It’s generally believed that heat kills most plant pathogens and spoilage microbes, but what if one could survive through fruit processing? That’s exactly what Megan Biango-Daniels, a recent Cornell University graduate and current post-doctoral scholar at Tufts University discovered studying Paecilomyces niveus in apples. The unique find is detailed in a new research paper published in the journal Plant Disease.
This fungus can infect wounded fruit and later spoil apple products, even after going through heat pasteurization. The rot also produces patulin, a toxin regulated by the FDA, which has been found in these spoiled products.
While all of this sounds alarming, fresh fruit growers do not need to be concerned, as this fungus is most likely transmitted to apples from the soil through dropped apples that are picked up for processing.
“It’s actually fairly common in orchard soils,” she says. “Roughly a third of the orchard soils I looked in, it was there.”
What is interesting, though, is how “unremarkable” the fungal infection appears, according to Biango-Daniels. It looks like just a brown spot, so it could easily be mistaken for a surface issue. But what is fascinating is how P. niveus interacts in the apple and causes the disease Paecilomyces rot.
“It behaves differently than some of the other diseases we know. It causes a really firm rot,” she says. “When you cut open these apples, which might have it, it’s going to look like a deep bruise. Sort of a U-shaped bruise. There might or might not be a little bit of white mold.”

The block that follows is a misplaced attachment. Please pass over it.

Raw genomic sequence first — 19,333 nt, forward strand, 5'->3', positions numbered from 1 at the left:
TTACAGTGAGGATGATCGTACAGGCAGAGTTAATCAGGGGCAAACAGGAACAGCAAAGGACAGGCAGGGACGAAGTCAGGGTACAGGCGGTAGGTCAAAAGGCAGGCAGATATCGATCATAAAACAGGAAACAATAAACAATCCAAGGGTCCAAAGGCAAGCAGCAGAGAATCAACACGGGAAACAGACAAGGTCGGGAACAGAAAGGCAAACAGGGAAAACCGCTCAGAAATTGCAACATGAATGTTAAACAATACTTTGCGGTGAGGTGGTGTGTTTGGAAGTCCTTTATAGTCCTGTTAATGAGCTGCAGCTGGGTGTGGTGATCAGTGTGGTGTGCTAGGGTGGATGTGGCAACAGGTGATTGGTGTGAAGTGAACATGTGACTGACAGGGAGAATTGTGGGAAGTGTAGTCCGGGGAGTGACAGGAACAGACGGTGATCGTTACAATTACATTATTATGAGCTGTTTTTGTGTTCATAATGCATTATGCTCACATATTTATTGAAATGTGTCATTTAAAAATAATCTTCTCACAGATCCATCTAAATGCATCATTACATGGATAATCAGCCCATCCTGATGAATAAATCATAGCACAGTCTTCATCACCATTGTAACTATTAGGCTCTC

Resilient Little Fungus
This fungus has been found in spoiled food products for a while. Biango-Daniels researched how it could contaminate processed apple products. In the study, the team of researchers wounded ‘Gala’ and ‘Golden Delicious’ and introduced the mold. The infected fruit looked like other apple diseases, but you could see heat-resistant spores of P. niveus inside the cores.
“The biggest risk in getting this is going to be associated with using dropped apples,” she says. “Fruits that have been wounded when they dropped from the tree; that’s where you could really see it getting in.”
Apples processed for hard cider or other kill-stop processing methods don’t have to be pristine. And apples that drop to the ground often are used in hard cider production. This is where a damaged, dropped apple could pick up the fungus from the soil and then contaminate processed products.
“It can actually survive pasteurization and spoil products like apple juice and apple juice concentrate on the shelf, later,” she says. “Much like some of these postharvest molds such as blue mold, it needs a wound to infect apples. If an apple has a wound and it comes in contact with the soil, that’s the route it could enter apples.”
When in cold storage, the fungus grows much slower. But, when apples are stored at room temperature, the fungus will form lesions in a little more than a week.
“It’ll be about the size of a dime by the end of a week and a half,” she says.
Biango-Daniels says this research is just scratching the surface. Colleagues are continuing to look at whether the fungus can survive in alcohol for industries that are more likely to use dropped apples for beverage production — especially since the fungus can survive after being exposed to heat.
More research is needed to know if the fungus persists in apple bins, where it is in direct competition with the enterprising blue mold.
“The blue molds that it’s living with are so fast-growing and competitive. It’s definitely in the soil, so you would think it’s also in the bins,” she says. “Bin sanitation is a huge way to control other problems, so hopefully the methods already used will control this mold, too. There are still many questions to investigate in the future.”